6. The retractable fall arrest of claim 1 wherein said first and second members of said housing are removably connected together by means of threaded fasteners.
7. The retractable fall arrest of claim 6 including a nozzle at said unit housing outlet; said outlet being spaced from the pivotal connection of said unit housing first and second members; said fall arrest including at least one threaded fastener which removably extends through said unit housing first member into said nozzle and at least one threaded fastener which removably extends through said unit housing second member into said nozzle.
8. The retractable fall arrest of claim 1 wherein said spring assembly is a sealed assembly.
9. The retractable fall arrest of claim 8 including an oil bath contained within said spring assembly housing; at least a portion of said spring member being in said oil bath when said spring assembly is generally vertically oriented.
10. The retractable fall arrest of claim 1 wherein said brake/clutch assembly is a sealed assembly.
11. The retractable fall arrest of claim 10 including an oil bath contained within said brake/clutch assembly housing; at least a portion of said clutch member and said brake member being in said oil bath when said brake/clutch assembly is generally vertically oriented.
12. The retractable fall arrest of claim 1 wherein the drive member of at least one of said spring shaft and said brake/clutch shaft comprises at least one drive pin extending from said shaft; said drum assembly comprising a hole sized and shaped complementarily to said drive pin to receive said drive pin.
13. The retractable fall arrest of claim 1 including a drive hub rotationally fixed to an inner end of one of said spring shaft and said brake/clutch shaft; said at least one drive pin extending from said drive hub.
14. The retractable fall arrest of claim 1 wherein said drive member comprises a drive plate on the inner end of each of said spring shaft and said brake/clutch shaft, and at least one projection which positively connects said drive plates of said spring shaft and said drive plate shaft to said drum assembly.
15. The retractable fall arrest of claim 14 wherein said at least one projection comprises at least one pin extending through said drive plates and said drum assembly body.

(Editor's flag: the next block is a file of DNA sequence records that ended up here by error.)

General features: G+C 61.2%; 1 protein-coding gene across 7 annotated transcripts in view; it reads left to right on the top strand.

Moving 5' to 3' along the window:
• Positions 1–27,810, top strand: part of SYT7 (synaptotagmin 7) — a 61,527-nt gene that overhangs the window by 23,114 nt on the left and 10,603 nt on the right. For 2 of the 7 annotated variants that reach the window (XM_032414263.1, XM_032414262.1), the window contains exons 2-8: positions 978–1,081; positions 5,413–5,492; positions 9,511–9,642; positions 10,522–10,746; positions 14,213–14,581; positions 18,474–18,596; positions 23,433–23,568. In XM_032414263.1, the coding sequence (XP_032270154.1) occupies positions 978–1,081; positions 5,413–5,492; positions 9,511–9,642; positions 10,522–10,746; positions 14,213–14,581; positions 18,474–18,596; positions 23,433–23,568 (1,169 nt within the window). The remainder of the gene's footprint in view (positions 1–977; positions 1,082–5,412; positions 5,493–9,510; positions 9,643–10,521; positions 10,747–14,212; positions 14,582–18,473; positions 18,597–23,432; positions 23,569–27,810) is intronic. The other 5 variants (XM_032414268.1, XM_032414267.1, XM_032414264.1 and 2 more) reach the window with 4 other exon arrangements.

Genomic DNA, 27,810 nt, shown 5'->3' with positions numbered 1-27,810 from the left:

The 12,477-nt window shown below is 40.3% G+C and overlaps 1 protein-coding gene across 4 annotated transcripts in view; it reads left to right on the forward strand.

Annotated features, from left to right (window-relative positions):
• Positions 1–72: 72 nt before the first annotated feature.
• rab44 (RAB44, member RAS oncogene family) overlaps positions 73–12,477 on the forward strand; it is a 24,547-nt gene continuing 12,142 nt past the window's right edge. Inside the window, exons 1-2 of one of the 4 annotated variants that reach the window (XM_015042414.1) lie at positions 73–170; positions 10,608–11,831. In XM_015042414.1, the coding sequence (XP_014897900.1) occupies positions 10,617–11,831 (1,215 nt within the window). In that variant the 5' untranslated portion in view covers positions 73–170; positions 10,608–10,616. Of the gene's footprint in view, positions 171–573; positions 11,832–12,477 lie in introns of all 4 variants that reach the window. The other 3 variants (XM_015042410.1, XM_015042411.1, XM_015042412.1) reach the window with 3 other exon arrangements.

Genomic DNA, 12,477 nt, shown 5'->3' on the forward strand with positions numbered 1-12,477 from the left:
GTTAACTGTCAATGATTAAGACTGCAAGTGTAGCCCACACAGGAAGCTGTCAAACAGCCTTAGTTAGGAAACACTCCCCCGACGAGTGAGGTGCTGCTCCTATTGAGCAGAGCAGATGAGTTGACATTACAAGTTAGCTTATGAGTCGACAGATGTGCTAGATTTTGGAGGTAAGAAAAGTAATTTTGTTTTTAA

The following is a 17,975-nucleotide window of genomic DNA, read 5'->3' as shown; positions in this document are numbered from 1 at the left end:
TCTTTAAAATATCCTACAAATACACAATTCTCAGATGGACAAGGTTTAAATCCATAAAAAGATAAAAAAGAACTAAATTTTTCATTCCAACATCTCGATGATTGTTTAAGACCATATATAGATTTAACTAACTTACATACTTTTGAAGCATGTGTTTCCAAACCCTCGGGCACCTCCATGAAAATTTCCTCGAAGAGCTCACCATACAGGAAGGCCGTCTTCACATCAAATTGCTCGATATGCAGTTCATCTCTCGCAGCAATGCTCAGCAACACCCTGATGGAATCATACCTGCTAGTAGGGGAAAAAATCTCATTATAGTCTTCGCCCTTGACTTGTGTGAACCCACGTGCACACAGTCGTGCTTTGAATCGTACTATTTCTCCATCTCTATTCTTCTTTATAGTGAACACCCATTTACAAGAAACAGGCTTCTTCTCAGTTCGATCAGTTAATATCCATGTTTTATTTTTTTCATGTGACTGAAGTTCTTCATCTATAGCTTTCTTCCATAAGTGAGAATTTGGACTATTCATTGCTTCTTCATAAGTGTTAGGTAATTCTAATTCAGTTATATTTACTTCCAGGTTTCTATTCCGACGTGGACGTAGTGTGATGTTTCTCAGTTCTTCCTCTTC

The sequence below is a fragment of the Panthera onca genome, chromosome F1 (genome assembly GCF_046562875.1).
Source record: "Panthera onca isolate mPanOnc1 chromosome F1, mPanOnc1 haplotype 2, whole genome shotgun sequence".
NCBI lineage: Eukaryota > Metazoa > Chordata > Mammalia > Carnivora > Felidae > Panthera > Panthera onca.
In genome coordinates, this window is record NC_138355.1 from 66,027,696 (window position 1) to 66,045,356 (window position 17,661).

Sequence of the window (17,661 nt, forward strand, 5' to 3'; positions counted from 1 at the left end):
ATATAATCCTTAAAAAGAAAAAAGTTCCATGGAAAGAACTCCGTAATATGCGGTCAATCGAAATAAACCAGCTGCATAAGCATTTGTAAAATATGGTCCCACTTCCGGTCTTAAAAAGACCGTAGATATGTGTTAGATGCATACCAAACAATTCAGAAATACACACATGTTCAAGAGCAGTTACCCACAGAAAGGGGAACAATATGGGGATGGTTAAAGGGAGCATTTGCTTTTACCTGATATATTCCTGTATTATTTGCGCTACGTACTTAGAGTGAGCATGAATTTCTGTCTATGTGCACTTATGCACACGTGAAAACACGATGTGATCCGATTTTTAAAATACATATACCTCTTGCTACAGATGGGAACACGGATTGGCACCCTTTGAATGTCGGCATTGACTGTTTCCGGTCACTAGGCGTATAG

16. A sealed component assembly of a fall arrest device; said sealed component comprising a housing, a shaft rotatably mounted in said housing, and a component member rotationally fixed to said shaft within said component housing; said shaft extending from said housing and having an inner end external of said housing and spaced from a wall of said housing; said inner end of said shaft being adapted to be connected to one or more of a shaft of a second component or a drum of the fall arrest device.
17. The sealed component assembly of claim 16 wherein said shaft includes a drive member at said inner end.
18. The sealed component assembly of claim 16 wherein said drive member comprises a drive pin.
19. The sealed component assembly of claim 18 wherein said drive member comprises a drive hub; said drive pin extending from said hub.
20. The sealed component assembly of claim 16 wherein said drive member includes a drive plate.
21. The sealed component assembly of claim 16 wherein said component assembly is a spring assembly; said spring assembly comprising a spring member operably fixed to said shaft within said housing.
22. The sealed component assembly of claim 16 wherein said component assembly is a brake/clutch assembly; said brake/clutch assembly comprising a clutch member operably fixed to said shaft within said housing to rotate within said housing, and a brake member mounted within said housing to reduce and/or stop rotation of said clutch member upon activation of said brake member.